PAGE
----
Standards and technologies we use for wireless connectivity.

Wireless Technology Overview

 Module Standard Ease of use [MHz] Regions Range [m] Network type Battery Applications Sensitivity
[typ dBm]
Data Rate [kbps] Output power [dBm]
Wireless M-Bus European standard Easiest 169, 433, 868, 915 EU, Russia, India, Brazil, US, Australia 500 – 8 000 Star, single hop repeaters Best -101 to -119 2.4 – 100 10, 27, 30
SIGFOX Propretary but with public cell based network Easiest 868 , 915 EU, US, Australia, LatAm 10 000 Star (base station) Best -126 0.1 / 0.6 14, 24
ZigBee, 6LoWPAN International standard Easy 2400 – 2483 World wide 500 – 2 500 Mesh Good -99 250 3, 20
KNX International standard Easy 433, 868 EU (World wide) 500 Star, multi-hop repeaters Best -101 16 / 32 10
Tinymesh Proprietary Easy 169 – 2483 World wide 300 – 10 000 Mesh Good -105 to -118 0.3 – 100 10 to 27
RC232 Proprietary Easiest 433 – 2483 World wide 300 – 4 000 Star, multi-hop repeaters Best -105 to -110 1.2-100 -1 to 27

Wireless Applications Overview

Description Wireless  M-Bus KNX-RF ZigBee/ 6LoWPAN SIGFOX RC232 Tinymesh
Automatic meter reading
Building automation
Home automation
Industrial controls, remote controls
Industrial sensors
Industry automation, factory automation
Alarm and security
Environmental and agriculture systems

Technology Descriptions


SIGFOX is a cellular network technology with city / country-wide coverage that enables remote devices to connect using ultra-narrow band (UNB) technology.

The SIGFOX network and technology is aimed at the low cost machine to machine (M2M) and Internet of Things (IoT) applications where wide area coverage is required.

Wireless M-Bus

Wireless M-Bus is the only European standard (norm) for wireless meter reading (EN 13757). The standard was originally developed for communication with battery operated gas, water and heat meters, operating at 868 MHz with a focus on low power consumption and low implementation cost. The standard has later been updated and expanded to include narrowband radio, security (encryption and authentication), and repeater networks. It supports all types of utility meters as well as environmental sensors. Wireless M-Bus is the basis for OMS (Open Metering System) and other national companion standards (France, Italy, Netherlands) for meter reading.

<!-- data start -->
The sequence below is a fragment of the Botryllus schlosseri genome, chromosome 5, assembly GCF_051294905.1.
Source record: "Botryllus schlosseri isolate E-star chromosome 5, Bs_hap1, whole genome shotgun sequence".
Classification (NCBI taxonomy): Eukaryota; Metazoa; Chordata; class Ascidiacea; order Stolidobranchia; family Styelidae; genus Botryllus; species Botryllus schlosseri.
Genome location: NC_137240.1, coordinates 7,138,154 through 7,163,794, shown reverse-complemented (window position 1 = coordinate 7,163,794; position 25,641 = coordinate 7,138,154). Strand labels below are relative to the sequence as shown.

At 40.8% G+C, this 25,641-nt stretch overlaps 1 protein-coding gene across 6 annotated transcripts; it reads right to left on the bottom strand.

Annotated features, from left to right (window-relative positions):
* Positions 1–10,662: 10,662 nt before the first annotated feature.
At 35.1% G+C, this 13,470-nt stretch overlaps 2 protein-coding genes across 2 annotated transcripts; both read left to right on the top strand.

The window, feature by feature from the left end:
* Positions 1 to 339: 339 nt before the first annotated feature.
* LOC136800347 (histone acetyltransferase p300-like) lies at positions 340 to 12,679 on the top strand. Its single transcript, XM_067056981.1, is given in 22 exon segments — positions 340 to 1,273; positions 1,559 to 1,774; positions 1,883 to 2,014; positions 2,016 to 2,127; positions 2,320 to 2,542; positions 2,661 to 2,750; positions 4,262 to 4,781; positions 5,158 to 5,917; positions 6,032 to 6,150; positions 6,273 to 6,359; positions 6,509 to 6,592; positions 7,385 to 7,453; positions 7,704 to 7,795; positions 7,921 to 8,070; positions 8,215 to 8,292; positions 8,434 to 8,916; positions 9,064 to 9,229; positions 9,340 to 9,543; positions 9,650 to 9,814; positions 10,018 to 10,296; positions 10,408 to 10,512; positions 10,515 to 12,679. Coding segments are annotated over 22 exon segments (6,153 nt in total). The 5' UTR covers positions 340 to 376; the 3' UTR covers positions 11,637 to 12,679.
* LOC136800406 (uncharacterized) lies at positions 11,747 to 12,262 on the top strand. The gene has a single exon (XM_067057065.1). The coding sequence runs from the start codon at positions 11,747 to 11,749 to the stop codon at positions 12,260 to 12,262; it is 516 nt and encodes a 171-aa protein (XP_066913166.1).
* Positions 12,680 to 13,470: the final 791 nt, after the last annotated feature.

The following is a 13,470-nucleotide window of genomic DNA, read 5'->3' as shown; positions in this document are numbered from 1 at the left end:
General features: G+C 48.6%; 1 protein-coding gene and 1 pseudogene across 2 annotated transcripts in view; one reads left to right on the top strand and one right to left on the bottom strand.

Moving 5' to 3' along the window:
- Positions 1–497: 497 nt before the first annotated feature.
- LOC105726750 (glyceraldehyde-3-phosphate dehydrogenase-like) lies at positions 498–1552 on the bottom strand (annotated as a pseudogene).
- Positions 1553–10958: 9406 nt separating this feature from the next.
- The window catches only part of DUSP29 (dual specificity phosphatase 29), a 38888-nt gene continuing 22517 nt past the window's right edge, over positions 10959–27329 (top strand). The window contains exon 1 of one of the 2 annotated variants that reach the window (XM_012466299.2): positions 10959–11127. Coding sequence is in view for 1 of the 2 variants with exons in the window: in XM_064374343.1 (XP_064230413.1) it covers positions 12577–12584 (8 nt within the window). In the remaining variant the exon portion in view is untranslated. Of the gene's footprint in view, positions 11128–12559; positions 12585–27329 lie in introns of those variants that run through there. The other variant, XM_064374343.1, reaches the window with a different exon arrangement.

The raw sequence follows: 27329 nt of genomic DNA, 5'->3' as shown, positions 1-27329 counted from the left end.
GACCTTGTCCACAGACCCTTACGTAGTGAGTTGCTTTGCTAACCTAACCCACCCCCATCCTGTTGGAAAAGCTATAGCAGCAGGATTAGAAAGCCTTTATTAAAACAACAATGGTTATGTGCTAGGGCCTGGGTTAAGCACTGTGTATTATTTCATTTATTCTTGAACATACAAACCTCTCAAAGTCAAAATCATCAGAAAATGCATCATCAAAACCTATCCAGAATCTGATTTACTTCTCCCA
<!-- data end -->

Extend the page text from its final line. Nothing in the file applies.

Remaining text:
TinyMesh is a powerful multi-hop mesh protocol with bi-directional wireless communication for control and monitoring of individual nodes. The network data packages are 120 byte. The protocol is transparent and may carry other standard application layers such as  M-Bus , MODBUS, DLMS/COSEM or KNX.


ZigBee is an IEEE 802.15.4-based specification for a suite of high-level communication protocols used to create personal area networks with small, low-power digital radios.

The technology defined by the ZigBee specification is intended to be simpler and less expensive than other wireless personal area networks (WPANs), such as Bluetooth or Wi-Fi. Applications include wireless light switches, electrical meters with in-home-displays, traffic management systems, and other consumer and industrial equipment that requires short-range low-rate wireless data transfer.


Radiocrafts’ protocol RC232 is designed to enable a simple and effective cable replacement when using ISM band radio modules for transmission of data. The RC232 protocol is embedded in the module and enables star (point-to-multipoint), point-to-point networks, and a multi-hop option. The RC232 modules can be controlled with a simple-to-use UART interface, and used to configure the protocol for the actual application.


The standard is based on the communication stack of EIB but enlarged with the physical layers, configuration modes and application experience of BatiBUS and EHS. KNX defines several physical communication media, such as Twisted Pair wiring (inherited from the BatiBUS and EIB Instabus standards); powerline networking (inherited from EIB and EHS – similar to that used by X10); radio (KNX-RF); Infrared; Ethernet (also known as EIBnet/IP or KNXnet/IP).

KNX is designed to be independent of any particular hardware platform. The most common installation is using twisted pair as medium

The traditional installations used twisted pair, but the new KNX RF Multi provides a reliable wireless alternative that simplify the installation and reduce cost. The “Multi” protocol adds frequency agility and link layer acknowledge/retransmission, hence ensuring communication reliability.

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